Modal analysis, or the mode-superposition method, is a linear dynamic-response procedure which evaluates and superimposes free-vibration mode shapes to characterize displacement patterns. Mode shapes describe the configurations into which a structure will naturally displace. Typically, lateral displacement patterns are of primary concern. Mode shapes of low-order mathematical expression tend to provide the greatest contribution to structural response. As orders increase, mode shapes contribute less, and are predicted less reliably. It is reasonable to truncate analysis when the number of mode shapes is sufficient.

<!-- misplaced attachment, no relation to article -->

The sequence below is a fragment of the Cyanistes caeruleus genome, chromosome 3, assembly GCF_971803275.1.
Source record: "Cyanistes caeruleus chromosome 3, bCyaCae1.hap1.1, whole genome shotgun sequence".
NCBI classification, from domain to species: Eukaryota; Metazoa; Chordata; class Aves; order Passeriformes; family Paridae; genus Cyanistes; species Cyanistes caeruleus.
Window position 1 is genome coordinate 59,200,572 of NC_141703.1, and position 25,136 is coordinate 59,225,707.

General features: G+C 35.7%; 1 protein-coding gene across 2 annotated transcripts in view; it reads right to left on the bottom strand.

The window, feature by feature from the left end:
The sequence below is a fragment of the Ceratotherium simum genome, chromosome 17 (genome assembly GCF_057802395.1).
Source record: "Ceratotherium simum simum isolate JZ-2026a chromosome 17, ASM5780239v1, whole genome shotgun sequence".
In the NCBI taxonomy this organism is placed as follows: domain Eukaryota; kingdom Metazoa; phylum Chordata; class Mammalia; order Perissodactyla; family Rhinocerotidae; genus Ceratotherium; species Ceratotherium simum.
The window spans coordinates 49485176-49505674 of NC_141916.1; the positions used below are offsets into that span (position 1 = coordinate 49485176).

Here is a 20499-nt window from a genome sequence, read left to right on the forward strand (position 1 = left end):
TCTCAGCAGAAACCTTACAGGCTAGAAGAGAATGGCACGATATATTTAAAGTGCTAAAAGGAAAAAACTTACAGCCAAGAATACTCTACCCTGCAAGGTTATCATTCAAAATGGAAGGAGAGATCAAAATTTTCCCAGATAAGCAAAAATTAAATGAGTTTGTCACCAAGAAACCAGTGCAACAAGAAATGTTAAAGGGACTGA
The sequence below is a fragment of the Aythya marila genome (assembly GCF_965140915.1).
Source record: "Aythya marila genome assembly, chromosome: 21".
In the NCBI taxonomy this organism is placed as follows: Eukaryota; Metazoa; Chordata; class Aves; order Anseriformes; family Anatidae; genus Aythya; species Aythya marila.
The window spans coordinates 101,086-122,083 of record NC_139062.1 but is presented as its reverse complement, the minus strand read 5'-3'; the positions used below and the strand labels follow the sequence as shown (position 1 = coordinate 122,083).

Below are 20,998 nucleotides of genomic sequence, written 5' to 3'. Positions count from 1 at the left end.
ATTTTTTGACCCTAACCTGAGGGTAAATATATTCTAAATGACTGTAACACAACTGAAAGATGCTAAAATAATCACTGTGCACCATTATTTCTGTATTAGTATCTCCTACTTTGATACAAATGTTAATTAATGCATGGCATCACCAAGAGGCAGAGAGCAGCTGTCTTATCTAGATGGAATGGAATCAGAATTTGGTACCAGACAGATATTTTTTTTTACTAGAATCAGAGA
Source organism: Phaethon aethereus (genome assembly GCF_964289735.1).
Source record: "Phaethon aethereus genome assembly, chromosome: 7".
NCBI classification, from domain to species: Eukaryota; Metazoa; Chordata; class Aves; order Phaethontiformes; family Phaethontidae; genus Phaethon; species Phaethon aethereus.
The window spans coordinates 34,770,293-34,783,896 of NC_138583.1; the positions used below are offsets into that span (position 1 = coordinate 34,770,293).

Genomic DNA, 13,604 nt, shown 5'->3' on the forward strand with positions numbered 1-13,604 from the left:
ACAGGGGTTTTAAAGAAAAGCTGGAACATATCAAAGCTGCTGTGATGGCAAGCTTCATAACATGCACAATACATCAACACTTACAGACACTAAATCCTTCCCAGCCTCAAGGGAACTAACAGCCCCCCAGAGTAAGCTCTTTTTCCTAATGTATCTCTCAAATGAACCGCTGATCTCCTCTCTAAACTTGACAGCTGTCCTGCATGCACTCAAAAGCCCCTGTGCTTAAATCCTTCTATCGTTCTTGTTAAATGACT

A structure with N degrees of freedom will have N corresponding mode shapes. Each mode shape is an independent and normalized displacement pattern which may be amplified and superimposed to create a resultant displacement pattern, as shown in Figure 1:
Numerical evaluation proceeds by reducing the equations of motion (N simultaneous differential equations coupled by full mass and stiffness matrices) to a much smaller set of uncoupled second order differential equations (N independent normal-coordinate equations). The orthogonality of mode-shape relations enables this reduction.